POSTED: 2:18 p.m. HST, May 4, 2011
LAST UPDATED: 2:25 p.m. HST, May 4, 2011
This week's thunderstorms are a reminder that lightning, although rare in Hawaii, can strike here and is dangerous, National Weather Service forecaster Bob Ballard said today.
Forecasters estimate there were about 40,000 cloud-to-ground lightning strikes statewide during a 30-hour period as the storm moved over Hawaii Monday into Tuesday. During the peak of the storm between about 7 p.m. and midnight, about 15,000 lightning strikes were recorded.
And lightning may strike again early next week as the same weather system in the upper atmosphere that caused the thunderstorms is predicted to move back over the islands.
The spectacular lightning storm did not cause any injuries. But Ballard said residents need to be aware that lightning can strike even when it's not raining and people need to go inside as soon as they hear thunder.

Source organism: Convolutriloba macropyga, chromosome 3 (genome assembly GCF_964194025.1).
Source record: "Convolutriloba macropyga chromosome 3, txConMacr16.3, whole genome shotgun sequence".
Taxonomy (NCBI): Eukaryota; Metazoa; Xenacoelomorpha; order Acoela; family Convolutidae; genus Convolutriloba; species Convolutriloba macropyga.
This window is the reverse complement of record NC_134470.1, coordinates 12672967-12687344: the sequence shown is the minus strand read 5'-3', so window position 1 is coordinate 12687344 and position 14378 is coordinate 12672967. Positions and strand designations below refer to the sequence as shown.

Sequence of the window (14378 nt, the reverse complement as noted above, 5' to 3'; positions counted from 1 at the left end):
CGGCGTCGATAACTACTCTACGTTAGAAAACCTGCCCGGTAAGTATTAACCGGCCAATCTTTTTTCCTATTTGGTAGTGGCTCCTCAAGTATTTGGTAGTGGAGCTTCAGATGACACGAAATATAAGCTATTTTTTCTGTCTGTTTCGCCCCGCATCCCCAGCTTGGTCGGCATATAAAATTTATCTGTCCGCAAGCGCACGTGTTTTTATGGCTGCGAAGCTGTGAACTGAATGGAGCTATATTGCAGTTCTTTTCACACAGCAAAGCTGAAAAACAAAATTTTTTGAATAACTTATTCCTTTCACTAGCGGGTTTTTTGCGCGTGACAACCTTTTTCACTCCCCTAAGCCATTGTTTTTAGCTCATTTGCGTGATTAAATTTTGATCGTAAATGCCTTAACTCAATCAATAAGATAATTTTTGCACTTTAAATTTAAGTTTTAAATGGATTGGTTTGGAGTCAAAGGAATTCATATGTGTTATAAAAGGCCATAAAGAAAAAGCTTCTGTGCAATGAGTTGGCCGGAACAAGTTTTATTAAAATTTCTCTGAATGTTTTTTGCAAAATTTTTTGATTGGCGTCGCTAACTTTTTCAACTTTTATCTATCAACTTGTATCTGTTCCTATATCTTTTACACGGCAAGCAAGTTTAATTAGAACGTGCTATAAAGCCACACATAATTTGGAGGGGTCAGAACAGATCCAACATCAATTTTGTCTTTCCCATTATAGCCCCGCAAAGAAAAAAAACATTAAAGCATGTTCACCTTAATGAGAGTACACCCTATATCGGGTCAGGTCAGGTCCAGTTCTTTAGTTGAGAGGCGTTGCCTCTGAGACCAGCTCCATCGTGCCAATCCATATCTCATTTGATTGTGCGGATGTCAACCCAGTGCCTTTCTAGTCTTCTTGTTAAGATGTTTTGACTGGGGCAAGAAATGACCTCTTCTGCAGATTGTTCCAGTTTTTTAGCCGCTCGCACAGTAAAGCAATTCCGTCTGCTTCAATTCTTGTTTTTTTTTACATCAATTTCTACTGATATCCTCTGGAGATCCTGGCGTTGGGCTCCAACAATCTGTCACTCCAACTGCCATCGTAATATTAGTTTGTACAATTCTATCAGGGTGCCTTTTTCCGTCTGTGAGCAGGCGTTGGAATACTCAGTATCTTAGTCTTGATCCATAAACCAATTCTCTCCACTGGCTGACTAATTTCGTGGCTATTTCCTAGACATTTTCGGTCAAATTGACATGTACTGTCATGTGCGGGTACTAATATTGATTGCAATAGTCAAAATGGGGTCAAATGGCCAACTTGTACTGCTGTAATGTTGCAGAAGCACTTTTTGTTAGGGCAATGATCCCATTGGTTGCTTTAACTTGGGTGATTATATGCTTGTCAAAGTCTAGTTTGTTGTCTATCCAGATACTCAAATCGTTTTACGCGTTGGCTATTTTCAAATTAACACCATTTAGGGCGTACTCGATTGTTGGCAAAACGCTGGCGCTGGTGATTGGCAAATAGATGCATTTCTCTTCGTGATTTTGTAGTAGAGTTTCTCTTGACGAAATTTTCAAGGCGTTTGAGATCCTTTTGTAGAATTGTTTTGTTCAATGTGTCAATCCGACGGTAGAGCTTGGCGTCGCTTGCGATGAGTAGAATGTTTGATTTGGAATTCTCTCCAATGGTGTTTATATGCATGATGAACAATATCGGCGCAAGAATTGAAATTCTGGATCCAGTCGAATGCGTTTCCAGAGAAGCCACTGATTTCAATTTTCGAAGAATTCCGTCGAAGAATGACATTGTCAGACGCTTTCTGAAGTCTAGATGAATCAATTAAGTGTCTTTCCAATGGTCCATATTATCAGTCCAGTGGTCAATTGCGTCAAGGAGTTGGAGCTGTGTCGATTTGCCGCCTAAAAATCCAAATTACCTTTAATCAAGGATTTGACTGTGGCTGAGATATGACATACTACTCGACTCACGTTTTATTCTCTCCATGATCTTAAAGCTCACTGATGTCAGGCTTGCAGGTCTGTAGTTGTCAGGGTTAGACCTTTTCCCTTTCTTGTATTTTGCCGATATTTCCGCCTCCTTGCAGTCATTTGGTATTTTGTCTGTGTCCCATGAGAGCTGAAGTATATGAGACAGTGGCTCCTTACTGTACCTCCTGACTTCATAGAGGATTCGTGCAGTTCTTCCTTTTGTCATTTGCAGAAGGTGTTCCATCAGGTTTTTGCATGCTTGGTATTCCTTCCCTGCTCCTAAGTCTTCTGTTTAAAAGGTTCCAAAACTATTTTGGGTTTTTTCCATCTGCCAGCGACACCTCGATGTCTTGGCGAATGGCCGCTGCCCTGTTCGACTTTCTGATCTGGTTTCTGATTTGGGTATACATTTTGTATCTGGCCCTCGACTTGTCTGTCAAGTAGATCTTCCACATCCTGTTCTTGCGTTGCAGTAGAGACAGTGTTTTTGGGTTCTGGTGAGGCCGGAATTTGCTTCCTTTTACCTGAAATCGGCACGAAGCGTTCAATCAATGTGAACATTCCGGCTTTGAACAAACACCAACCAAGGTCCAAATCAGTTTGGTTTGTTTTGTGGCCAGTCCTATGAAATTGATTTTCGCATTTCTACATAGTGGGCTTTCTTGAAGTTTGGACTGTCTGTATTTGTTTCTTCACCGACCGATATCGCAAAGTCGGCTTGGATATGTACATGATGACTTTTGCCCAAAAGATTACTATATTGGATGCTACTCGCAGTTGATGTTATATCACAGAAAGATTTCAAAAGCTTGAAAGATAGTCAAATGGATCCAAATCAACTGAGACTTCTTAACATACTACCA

"People are most at risk from lightning when it's on the edge of the storm," he said. "When it's raining people tend to go indoors. People have a false sense of security. They think when it's not raining they can't be struck."
Ballard said there have been lightning injuries here, but there has not been a lightning death recorded since at least 1959, when the weather service first began keeping records.
"We don't want anyone here to be the first (death)," he said.
"We appreciate the beauty of the lightning. The photos looked spectacular," he said. "But we want people to be safe. Don't go up to the Diamond Head Lookout to take photos. Then you're really asking for it."
This week's storms were caused by warm, moist air rising from the ground into a cold unstable weather system in the upper atmosphere.
That same upper level weather system is moving back over the islands starting Friday, Ballard said. The tradewinds should keep thunderstorms from developing, although we may see heavier tradewind showers, he said.
However, the tradewinds could weaken early next week and there's a possiblity of lightning and heavy rain through Wednesday, Ballard said.